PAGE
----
Not all children between the ages of 4 and 5 years old take daytime naps, and those who don't tend to exhibit worse psychosocial function.
That's the conclusion of researchers who presented their research this week in Seattle at SLEEP 2009, the 23rd Annual Meeting of the Associated Professional Sleep Societies.
Their study did not specifically address why some children stop napping soon after their 4th birthday, lead author Dr. Brian Crosby, from Pennsylvania State University, University Park, said in an email interview with Reuters Health.
"I can tell you anecdotally that the families of non-napping children have various reasons why their children are no longer napping. For example, some children have given up naps naturally; some families don't like their child to nap because it interferes with nighttime sleep; and some families' schedules are so full that there is no regular time allotted for a nap."
He and his associates examined the impact of napping in a sample of 62 children, of whom 23 percent no longer took daytime naps.
Despite the fact that the total 24-hour sleep time did not differ between children who took naps and those who did not, behavioral assessments completed by caregivers showed that non-nappers exhibited significantly more symptoms of hyperactivity anxiety, and depression.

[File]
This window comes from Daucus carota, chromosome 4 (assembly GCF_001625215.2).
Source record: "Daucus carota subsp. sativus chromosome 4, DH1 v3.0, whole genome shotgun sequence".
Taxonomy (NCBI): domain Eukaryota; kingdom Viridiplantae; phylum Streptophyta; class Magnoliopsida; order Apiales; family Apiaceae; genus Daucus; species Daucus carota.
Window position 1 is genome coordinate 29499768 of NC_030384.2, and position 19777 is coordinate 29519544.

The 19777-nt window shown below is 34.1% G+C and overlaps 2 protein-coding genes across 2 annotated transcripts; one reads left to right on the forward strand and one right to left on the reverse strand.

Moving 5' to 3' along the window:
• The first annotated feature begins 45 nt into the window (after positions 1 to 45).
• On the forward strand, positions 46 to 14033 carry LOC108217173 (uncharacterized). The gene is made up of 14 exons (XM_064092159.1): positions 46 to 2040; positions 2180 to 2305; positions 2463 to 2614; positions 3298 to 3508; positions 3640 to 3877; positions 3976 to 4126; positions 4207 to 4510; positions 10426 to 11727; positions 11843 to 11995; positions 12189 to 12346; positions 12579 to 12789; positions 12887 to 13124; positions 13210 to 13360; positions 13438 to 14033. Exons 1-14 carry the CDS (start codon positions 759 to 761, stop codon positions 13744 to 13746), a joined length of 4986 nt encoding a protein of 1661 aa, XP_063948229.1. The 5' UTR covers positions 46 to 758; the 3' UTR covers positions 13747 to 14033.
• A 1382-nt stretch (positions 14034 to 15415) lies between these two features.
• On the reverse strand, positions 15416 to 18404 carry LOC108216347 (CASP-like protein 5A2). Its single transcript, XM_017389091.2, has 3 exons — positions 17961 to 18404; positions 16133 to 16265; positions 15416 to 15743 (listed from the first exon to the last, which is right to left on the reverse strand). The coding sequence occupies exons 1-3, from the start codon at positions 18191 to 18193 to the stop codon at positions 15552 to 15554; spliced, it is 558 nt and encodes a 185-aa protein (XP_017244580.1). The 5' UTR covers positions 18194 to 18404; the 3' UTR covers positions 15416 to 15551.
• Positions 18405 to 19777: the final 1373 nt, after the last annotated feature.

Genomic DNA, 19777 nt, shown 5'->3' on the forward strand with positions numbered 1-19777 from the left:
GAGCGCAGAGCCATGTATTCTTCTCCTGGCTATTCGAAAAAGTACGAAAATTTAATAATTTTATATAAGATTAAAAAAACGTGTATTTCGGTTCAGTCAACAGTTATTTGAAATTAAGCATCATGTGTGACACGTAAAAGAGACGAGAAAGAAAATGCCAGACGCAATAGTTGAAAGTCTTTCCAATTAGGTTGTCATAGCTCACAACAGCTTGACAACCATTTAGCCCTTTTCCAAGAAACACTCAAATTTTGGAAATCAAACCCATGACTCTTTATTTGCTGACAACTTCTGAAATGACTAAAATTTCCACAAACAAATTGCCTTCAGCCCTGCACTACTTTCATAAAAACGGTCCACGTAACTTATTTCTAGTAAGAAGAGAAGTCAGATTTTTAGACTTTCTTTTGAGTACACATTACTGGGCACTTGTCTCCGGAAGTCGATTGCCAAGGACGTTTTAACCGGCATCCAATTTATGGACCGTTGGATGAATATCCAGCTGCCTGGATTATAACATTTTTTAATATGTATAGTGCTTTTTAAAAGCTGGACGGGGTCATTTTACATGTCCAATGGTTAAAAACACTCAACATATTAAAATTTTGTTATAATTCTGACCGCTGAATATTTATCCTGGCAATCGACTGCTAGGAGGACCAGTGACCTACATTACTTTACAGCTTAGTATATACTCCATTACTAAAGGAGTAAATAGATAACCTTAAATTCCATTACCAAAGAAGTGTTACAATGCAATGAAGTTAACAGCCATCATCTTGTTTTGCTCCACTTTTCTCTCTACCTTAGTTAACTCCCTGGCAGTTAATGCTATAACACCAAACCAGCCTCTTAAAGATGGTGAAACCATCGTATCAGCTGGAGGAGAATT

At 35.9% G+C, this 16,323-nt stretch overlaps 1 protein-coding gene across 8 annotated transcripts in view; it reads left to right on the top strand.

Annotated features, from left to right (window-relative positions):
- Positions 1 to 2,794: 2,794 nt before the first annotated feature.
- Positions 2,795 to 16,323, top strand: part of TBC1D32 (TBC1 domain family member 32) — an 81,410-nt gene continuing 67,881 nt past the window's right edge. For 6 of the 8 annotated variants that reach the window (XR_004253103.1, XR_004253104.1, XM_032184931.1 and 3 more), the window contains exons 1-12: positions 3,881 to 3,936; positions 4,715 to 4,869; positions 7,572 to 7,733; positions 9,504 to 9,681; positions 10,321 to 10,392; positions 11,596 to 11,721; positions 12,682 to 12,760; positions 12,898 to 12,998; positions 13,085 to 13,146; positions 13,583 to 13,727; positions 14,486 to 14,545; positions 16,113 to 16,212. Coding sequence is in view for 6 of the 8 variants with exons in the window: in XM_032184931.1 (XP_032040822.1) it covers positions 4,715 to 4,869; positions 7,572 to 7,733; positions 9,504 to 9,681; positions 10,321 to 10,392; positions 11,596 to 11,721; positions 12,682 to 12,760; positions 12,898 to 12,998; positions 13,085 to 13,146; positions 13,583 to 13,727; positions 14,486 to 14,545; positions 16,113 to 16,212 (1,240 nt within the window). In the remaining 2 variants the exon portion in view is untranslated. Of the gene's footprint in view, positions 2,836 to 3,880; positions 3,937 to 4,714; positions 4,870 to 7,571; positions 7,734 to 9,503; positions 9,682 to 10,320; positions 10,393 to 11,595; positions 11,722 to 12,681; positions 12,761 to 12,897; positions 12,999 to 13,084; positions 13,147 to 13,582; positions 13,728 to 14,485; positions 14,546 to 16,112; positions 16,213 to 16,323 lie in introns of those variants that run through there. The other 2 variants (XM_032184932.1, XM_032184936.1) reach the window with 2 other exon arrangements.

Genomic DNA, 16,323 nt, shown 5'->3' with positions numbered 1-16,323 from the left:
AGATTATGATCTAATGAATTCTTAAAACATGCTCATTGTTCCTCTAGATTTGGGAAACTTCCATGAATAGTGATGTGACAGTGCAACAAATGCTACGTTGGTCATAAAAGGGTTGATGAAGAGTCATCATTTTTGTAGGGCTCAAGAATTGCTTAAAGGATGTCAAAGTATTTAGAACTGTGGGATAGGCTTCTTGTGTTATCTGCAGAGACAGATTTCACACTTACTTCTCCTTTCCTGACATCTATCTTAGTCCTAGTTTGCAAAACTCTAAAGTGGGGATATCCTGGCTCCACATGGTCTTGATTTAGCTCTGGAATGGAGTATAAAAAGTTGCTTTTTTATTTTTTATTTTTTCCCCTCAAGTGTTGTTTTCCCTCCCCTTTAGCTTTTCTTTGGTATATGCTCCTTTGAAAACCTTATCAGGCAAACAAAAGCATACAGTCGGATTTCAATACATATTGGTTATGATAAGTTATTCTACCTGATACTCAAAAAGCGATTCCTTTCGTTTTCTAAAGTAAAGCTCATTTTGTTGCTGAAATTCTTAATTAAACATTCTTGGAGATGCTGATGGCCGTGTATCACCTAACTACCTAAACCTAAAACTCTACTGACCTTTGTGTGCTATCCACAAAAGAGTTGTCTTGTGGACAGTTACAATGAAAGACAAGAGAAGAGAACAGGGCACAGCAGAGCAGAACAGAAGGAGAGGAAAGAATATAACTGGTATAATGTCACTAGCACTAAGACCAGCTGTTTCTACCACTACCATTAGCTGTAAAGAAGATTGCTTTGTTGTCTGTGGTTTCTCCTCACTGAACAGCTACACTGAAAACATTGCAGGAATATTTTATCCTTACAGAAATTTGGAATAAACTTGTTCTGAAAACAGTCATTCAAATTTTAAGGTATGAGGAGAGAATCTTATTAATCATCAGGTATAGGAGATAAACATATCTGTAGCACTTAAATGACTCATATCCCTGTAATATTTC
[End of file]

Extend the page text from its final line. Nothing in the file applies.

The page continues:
"The results of this study are correlational and do not allow us to make any causal conclusions about the direction of these relationships," Crosby pointed out. "It could be that kids are more hyperactive, irritable, etc. because they don't nap, or are unable to settle down for naps because they are more hyperactive, irritable, etc. This is something important to sort out in future research."
"However, it is possible that napping is important for optimal daytime functioning in children at this period of development."
For now, he recommends that pediatricians ask parents if their preschool-age children are napping or not, and to consider this along with total sleep time and sleep quality when considering problems with sleep and/or daytime functioning.